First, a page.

Waving American and Armenian flags, the youth choir from Holy...

Waving American and Armenian flags, the youth choir from Holy Martyrs Armenian Day School sings a song written by Armenian composer Gomidas Vartabed during a commemoration of the centennial of the Armenian Genocide at the Holocaust Memorial & Tolerance Center of Nassau County in Glen Cove on Saturday, May 30, 2015. Credit: Newsday / J. Conrad Williams Jr.

Christina Megerian lit a candle Saturday and thought of her 11-month-old son -- living proof of the Armenian people's will to survive.

"I stood with such pride knowing that . . . we stand as a community," she said. "And that my son will be proud to be an Armenian as well."

Megerian, 28, of Locust Valley, was among those marking the 100th anniversary of the massacre of nearly 1.5 million Armenian men, women and children in their homeland by the Ottoman Turks.

Nearly 200 people, some of them descendants of families that survived the slaughter, gathered yesterday afternoon at the Holocaust Memorial and Tolerance Center of Nassau County in Glen Cove.

Historians have called the massacre of ethnic minority Armenians that began in 1915 genocide -- and a model for Adolf Hitler's extermination of European Jews.

For years, the Armenian people have called on the Turkish government to recognize the genocide, only to be met with staunch denials. But Armenia's United Nations ambassador, Zohrab Mnatsakanyan, told those gathered Saturday that the efforts will continue.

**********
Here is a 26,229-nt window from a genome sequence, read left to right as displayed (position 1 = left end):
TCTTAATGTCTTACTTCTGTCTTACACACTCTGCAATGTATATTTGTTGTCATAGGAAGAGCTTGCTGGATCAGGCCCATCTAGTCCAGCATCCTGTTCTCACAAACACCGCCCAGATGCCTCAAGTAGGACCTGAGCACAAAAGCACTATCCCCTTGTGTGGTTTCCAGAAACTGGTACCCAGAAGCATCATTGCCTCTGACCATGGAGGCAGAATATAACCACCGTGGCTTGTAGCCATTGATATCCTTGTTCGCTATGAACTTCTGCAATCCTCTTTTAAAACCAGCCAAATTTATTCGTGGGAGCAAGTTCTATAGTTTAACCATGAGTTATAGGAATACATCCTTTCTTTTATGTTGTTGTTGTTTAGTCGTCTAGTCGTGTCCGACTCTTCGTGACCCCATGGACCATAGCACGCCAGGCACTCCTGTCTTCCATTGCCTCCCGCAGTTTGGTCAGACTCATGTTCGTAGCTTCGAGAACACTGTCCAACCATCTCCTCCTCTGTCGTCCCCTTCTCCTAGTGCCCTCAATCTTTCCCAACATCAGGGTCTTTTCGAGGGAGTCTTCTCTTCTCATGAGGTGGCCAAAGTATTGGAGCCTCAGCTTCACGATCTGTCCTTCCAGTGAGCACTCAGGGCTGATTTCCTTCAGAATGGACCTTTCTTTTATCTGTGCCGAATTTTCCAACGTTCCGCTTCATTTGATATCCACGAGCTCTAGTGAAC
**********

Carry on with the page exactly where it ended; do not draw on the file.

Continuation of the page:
"The Armenian genocide is not a tragedy for just one nation. It is a universal tragedy," he said.

He said he was encouraged by the confidence young Armenians have in their future. "We exist in full confidence as a nation with all its institutions, with all its identity. You cannot wipe out a nation which has been creating history for over 4,000 years."

Memorial center chairman Steven Markowitz said the commemoration should also serve as a reminder for people to confront intolerance in their own communities.

"It's discouraging that we spend so much time teaching people about the Holocaust and people are becoming more aware about the Armenian genocide, but, nevertheless, these kinds of situations continue to exist," he said.

The ceremony coincided with an exhibit that includes scenes of Armenian life before, during and after the genocide.

Megerian's husband, Paul, 29, lost several relatives in the massacre. His great-grandfather came to America and started the rug store Paul Megerian now owns in Locust Valley.

After lighting a candle, he said: "We feel that the memory of the Armenian souls will never be lost."

Ashod Spendjian, 56, of Glen Cove, whose grandmother survived by fleeing to Egypt, said he has held strong to Armenian traditions and culture.

"They tried to wipe out the whole nation," he said. "By holding on to this, we, in essence, have won. We have survived."

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